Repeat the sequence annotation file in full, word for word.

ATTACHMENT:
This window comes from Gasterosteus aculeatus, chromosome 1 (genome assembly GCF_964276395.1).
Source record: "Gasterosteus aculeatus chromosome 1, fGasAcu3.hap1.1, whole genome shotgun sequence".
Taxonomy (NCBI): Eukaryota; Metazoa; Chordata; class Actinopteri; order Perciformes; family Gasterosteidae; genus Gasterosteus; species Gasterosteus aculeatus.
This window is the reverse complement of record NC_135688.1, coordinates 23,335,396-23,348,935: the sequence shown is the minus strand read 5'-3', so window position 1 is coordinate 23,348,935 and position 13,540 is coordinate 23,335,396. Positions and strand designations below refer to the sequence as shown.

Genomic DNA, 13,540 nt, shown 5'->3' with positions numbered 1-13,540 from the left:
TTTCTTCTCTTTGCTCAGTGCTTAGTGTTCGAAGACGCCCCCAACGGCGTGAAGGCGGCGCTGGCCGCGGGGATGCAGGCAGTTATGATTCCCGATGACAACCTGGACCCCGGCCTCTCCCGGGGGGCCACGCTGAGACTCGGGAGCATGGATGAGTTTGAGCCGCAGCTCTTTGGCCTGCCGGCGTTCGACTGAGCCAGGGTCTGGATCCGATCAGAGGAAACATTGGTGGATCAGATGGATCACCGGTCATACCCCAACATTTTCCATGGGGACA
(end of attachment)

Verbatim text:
This window comes from Gasterosteus aculeatus, chromosome 1 (genome assembly GCF_964276395.1).
Source record: "Gasterosteus aculeatus chromosome 1, fGasAcu3.hap1.1, whole genome shotgun sequence".
Taxonomy (NCBI): Eukaryota; Metazoa; Chordata; class Actinopteri; order Perciformes; family Gasterosteidae; genus Gasterosteus; species Gasterosteus aculeatus.
This window is the reverse complement of record NC_135688.1, coordinates 23,335,396-23,348,935: the sequence shown is the minus strand read 5'-3', so window position 1 is coordinate 23,348,935 and position 13,540 is coordinate 23,335,396. Positions and strand designations below refer to the sequence as shown.

Genomic DNA, 13,540 nt, shown 5'->3' with positions numbered 1-13,540 from the left:
TTTCTTCTCTTTGCTCAGTGCTTAGTGTTCGAAGACGCCCCCAACGGCGTGAAGGCGGCGCTGGCCGCGGGGATGCAGGCAGTTATGATTCCCGATGACAACCTGGACCCCGGCCTCTCCCGGGGGGCCACGCTGAGACTCGGGAGCATGGATGAGTTTGAGCCGCAGCTCTTTGGCCTGCCGGCGTTCGACTGAGCCAGGGTCTGGATCCGATCAGAGGAAACATTGGTGGATCAGATGGATCACCGGTCATACCCCAACATTTTCCATGGGGACA